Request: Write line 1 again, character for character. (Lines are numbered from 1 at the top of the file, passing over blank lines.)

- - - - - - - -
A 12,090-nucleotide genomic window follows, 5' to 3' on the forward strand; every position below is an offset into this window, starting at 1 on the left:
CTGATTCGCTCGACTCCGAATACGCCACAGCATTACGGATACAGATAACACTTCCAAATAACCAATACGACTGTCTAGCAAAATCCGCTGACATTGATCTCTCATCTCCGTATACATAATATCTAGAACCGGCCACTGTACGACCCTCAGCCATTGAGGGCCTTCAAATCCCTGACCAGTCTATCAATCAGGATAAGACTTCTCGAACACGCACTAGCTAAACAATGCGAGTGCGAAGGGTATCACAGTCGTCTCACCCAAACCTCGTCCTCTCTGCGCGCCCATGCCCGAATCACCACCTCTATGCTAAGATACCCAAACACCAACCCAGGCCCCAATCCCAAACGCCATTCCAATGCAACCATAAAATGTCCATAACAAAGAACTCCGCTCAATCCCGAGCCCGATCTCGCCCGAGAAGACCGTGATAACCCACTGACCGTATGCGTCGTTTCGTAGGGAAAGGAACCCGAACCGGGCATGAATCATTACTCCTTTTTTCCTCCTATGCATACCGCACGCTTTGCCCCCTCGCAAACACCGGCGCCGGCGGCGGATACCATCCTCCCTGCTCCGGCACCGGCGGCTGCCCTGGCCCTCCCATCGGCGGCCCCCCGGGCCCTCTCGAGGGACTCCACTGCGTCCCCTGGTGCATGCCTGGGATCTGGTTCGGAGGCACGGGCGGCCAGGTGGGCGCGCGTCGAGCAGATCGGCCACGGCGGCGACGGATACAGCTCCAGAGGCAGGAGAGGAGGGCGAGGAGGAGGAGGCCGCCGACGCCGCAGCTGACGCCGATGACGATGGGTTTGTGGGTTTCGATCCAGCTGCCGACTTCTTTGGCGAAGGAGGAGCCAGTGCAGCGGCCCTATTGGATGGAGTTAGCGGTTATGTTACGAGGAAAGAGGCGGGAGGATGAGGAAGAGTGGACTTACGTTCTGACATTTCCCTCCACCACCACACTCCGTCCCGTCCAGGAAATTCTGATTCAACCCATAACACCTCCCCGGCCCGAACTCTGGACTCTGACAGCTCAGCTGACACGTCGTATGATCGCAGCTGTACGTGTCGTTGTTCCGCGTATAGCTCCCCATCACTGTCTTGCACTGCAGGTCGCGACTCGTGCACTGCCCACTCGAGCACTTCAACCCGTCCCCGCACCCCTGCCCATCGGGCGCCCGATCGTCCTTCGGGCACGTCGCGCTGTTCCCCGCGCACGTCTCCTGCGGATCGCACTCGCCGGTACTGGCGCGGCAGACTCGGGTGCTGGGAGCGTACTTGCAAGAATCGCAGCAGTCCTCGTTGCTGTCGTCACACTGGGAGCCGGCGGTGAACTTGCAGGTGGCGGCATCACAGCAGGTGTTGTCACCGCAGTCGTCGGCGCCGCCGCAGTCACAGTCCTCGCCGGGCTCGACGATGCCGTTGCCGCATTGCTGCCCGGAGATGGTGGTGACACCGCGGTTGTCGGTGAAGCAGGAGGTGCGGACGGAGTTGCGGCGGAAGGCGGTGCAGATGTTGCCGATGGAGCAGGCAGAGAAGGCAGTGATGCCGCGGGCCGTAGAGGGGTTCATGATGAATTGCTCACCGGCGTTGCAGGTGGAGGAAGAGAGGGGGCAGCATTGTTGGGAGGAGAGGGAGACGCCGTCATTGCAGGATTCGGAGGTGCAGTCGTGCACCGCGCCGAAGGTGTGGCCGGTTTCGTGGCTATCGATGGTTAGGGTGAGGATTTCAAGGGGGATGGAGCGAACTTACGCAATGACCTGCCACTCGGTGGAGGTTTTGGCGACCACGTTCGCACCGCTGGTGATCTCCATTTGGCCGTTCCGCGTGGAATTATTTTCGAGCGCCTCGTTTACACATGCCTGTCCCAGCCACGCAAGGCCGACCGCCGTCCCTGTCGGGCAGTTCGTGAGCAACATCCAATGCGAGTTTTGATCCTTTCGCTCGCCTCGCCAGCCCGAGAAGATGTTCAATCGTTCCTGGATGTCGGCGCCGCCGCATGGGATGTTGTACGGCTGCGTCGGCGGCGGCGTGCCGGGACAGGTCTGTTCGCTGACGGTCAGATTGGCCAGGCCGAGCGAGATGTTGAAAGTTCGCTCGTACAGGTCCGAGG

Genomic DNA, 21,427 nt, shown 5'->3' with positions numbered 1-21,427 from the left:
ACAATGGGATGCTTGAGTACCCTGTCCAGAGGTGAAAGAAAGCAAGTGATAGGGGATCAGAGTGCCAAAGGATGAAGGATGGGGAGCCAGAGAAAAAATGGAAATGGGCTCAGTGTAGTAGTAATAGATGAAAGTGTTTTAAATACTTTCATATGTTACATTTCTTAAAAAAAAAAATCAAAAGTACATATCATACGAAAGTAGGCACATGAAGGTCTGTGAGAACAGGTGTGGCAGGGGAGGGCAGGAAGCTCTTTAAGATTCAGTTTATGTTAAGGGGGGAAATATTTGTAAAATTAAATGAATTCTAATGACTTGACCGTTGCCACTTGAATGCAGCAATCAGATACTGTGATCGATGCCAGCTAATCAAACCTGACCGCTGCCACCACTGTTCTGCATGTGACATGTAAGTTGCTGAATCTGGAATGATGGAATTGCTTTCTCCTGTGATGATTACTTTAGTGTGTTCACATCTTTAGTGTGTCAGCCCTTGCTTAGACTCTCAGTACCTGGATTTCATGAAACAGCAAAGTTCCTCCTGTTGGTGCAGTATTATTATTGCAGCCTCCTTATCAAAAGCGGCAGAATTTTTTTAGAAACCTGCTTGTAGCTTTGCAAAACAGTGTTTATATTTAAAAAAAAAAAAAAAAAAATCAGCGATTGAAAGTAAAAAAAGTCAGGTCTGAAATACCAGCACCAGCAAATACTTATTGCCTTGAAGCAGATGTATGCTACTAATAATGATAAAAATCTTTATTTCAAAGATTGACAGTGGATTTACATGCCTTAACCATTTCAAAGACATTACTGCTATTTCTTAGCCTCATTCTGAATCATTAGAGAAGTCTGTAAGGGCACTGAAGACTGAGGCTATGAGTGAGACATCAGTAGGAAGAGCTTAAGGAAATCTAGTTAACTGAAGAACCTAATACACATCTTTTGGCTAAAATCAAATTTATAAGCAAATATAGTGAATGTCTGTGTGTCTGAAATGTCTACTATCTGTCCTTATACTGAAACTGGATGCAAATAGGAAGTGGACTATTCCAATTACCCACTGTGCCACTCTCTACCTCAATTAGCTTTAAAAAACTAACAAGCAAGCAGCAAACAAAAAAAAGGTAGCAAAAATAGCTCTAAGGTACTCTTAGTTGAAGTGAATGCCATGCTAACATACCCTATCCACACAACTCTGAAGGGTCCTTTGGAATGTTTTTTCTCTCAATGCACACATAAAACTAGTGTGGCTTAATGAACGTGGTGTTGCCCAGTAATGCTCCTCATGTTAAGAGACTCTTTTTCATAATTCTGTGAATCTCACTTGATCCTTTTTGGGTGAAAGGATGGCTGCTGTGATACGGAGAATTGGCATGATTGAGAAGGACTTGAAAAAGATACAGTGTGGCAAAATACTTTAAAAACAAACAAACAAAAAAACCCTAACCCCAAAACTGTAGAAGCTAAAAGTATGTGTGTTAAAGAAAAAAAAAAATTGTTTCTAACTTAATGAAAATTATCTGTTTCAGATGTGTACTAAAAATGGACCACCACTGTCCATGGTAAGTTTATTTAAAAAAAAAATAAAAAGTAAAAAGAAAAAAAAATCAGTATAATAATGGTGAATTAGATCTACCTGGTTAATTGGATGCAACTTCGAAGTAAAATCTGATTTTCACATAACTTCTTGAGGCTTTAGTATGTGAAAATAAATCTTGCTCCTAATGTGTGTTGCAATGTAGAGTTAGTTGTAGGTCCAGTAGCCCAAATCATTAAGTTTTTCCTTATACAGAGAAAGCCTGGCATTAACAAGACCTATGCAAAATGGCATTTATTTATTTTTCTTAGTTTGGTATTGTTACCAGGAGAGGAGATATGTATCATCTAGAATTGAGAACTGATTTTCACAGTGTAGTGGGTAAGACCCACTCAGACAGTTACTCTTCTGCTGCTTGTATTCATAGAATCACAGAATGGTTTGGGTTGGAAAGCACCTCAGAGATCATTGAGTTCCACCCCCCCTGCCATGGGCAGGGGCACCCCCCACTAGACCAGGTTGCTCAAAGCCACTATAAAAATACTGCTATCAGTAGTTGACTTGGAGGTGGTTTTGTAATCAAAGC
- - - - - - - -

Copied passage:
A 12,090-nucleotide genomic window follows, 5' to 3' on the forward strand; every position below is an offset into this window, starting at 1 on the left: